It's ridiculous that we're so on guard against anyone being prejudiced in any way
(classist, popophobist?) that we try to bully them into lowering their standards. Some people are smarter, wiser, more sensitive, better educated, etc. than others. (Than me!)It's a fact of life.

I wish people would recognize that high culture institutions are there to enrich everyone. Even the poor can watch Great Performances or Live From Lincoln Center, or attend free opera and orchestra performances in Central Park, say, or free dance concerts in Damsroch Park. The Kennedy Center has free performances every day.

[ 09-09-2001: Message edited by: kfw ]

#7 Leigh Witchel

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Posted 09 September 2001 - 12:56 PM

I don't disagree at all with high standards. But I think we should all be on guard for our assumptions about what's "high" and what's "low". I'm not making a case for TV or Giorgio Armani (though I would happily make one for Charles James) but not all art that's "of the people" is low or schlock, nor is all that glitters high art. I want cultural institutions to preserve the traditions I was raised on, I don't want to hear the Iliad dismissed as being patriarchal or what have you. But I think we are wise to accept that there are more and more representatives of other cultures in our country and they have art traditions too. It doesn't mean you stop loving the art that nourished you. It means that you accept that they have theirs and that in publicly funded institutions, there's going to have to be some sense of inclusion.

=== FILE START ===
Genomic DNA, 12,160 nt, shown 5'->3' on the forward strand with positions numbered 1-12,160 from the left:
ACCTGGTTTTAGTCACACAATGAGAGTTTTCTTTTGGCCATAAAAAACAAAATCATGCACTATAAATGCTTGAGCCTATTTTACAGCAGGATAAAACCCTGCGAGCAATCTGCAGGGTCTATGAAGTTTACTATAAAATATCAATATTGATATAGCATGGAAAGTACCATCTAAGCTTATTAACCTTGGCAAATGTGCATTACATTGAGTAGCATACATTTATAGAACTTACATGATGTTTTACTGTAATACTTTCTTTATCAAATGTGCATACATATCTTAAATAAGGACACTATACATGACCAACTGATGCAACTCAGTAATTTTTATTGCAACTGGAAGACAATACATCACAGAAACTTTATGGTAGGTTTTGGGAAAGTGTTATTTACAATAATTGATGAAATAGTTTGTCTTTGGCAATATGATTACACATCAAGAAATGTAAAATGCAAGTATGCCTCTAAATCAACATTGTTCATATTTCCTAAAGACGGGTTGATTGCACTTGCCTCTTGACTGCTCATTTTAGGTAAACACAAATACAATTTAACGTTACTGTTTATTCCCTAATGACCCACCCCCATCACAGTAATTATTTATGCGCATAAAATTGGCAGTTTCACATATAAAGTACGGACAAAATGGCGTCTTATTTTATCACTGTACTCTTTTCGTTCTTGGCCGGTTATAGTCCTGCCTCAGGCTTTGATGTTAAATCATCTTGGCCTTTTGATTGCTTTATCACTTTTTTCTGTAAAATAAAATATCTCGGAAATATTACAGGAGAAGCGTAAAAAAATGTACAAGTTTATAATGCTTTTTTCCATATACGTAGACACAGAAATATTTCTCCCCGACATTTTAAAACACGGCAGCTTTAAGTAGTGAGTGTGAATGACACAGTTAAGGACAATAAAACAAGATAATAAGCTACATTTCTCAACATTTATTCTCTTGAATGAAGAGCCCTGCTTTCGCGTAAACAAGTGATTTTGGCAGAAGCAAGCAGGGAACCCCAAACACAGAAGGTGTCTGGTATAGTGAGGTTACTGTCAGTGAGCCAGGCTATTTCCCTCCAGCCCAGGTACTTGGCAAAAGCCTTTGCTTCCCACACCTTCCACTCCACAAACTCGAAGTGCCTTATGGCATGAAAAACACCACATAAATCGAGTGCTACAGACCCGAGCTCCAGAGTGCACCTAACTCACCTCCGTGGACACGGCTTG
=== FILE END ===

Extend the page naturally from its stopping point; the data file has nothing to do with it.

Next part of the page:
#8 ~A.C~

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Posted 09 September 2001 - 03:47 PM

It is just a matter of preference, after all.

#9 Cliff

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Posted 10 September 2001 - 01:35 AM

There is confusion because the word elite gets applied to two different groups: the athletes/artists and the audience.

Knight uses the sports analogy to argue that the public naturally prefers to see the best (the elite). What is the best? In the sports world, the elite is determined by quantified performance. In the artistic world, performance rankings are based on the subjective interpretation of critics who may disagree.

I think that the main point of the original article is that art museums are increasingly focused on attracting the people who do not attend art museums in preference to the (elite) people who do. And that this results in questionable exhibits.

Cliff

#10 dirac